Monday, May 31, 2010

Outdoor Dining Never Dull in Chicago

Chicagoans like to cram twelve months of outdoor living into four or five months. Is it any wonder we have so many spots to sip a drink or nosh al fresco? Here are some of my favorites (Let me know yours in the comments section below.)

For arguably the most impressive views in town (with lofty prices to match), Trump Tower’s Terrace offers close up and personal views of the upper reaches of a few of Chicago’s most famous landmarks—Tribune Tower and the Wrigley Building. Views of the river, lake and fireworks (on Wednesdays and Saturdays) aren’t bad either.

Closer to the ground, it’s tough to beat Piccolo Sogno which has one of the most verdant, idyllic dining decks anywhere. Barely out of the Loop, this fine Italian dining restaurant is hardly your typical red sauce joint. The other night I took a friend from New York City here and she was so smitten with its pastoral charms that her allegiance to her native city seemed to falter.

For a more casual Italian option, grab a table at Enoteca Roma which serves Roman style pizza, pastas and other standbys featured at traditional Eternal City eateries. Division Street, with its ultra-wide sidewalks and effervescent pedestrian scene, is an ideal setting for this casual spot which offers both an expansive café and a private courtyard in back.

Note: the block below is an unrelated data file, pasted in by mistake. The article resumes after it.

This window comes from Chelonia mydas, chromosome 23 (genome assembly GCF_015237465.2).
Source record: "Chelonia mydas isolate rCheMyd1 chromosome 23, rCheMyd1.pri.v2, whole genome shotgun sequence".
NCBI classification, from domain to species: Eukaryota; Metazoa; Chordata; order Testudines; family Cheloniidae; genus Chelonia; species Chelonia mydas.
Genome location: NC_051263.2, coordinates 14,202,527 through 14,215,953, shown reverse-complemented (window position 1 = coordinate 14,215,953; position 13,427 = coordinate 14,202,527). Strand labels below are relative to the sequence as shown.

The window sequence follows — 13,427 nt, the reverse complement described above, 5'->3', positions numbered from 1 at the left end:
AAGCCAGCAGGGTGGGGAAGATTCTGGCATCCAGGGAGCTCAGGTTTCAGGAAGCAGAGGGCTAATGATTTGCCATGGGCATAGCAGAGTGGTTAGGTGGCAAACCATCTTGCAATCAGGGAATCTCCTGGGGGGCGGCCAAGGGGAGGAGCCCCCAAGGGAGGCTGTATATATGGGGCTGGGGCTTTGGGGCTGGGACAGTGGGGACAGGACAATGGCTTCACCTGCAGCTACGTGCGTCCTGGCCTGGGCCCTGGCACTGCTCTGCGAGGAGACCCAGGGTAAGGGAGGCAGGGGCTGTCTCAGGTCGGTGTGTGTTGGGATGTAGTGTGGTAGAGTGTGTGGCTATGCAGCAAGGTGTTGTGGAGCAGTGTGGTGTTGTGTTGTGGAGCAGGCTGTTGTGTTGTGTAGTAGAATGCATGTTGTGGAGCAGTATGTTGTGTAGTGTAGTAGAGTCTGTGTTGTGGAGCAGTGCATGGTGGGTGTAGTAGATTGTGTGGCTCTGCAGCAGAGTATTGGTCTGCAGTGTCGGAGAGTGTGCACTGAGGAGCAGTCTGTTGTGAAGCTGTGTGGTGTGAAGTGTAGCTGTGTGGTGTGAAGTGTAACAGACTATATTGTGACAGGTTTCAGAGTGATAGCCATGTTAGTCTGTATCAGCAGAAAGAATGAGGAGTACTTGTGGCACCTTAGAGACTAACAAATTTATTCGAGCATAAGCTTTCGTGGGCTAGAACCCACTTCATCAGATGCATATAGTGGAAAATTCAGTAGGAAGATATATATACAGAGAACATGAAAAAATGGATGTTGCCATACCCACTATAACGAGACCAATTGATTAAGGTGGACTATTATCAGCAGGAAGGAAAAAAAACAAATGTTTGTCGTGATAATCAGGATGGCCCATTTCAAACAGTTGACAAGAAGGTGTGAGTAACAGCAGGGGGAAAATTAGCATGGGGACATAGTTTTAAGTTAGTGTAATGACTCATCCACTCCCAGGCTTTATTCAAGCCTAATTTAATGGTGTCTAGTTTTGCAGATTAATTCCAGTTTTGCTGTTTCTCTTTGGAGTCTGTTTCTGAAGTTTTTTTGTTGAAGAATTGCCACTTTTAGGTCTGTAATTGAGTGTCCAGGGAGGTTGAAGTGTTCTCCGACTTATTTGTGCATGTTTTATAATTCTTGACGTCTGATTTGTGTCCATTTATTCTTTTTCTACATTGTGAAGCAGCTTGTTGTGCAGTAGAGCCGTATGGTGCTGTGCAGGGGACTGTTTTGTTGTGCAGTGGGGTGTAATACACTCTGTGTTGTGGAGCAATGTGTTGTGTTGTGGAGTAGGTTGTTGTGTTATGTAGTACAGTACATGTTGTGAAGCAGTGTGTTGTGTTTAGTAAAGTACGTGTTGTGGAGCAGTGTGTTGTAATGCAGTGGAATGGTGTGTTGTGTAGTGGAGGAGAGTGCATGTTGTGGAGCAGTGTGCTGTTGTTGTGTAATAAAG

For scenesters, Sushi Samba Rio’s rooftop aerie offers music, crowds, music, views and tasty, unconventional food that merges Japanese cuisine and sushi with the culinary traditions of South America.

Not to be outdone, newbie Epic boasts the largest rooftop spot in the city—and perhaps even the world. Smartly designed, cavernous rooms offer agreeable indoor spaces in which to spend some time, but the rooftop which seems as large as a football field is where the action is during the summer months.

Finally, the concrete, cacophonous sidewalk café scene at Matchbox offers perfection in a cocktail glass and plenty of urban grit. Handcrafted cocktails were a mainstay here long before the term was coined, so look for expertly mixed classics and no-nonsense bartenders.

Okay, so these are some of my favorites, what are yours?


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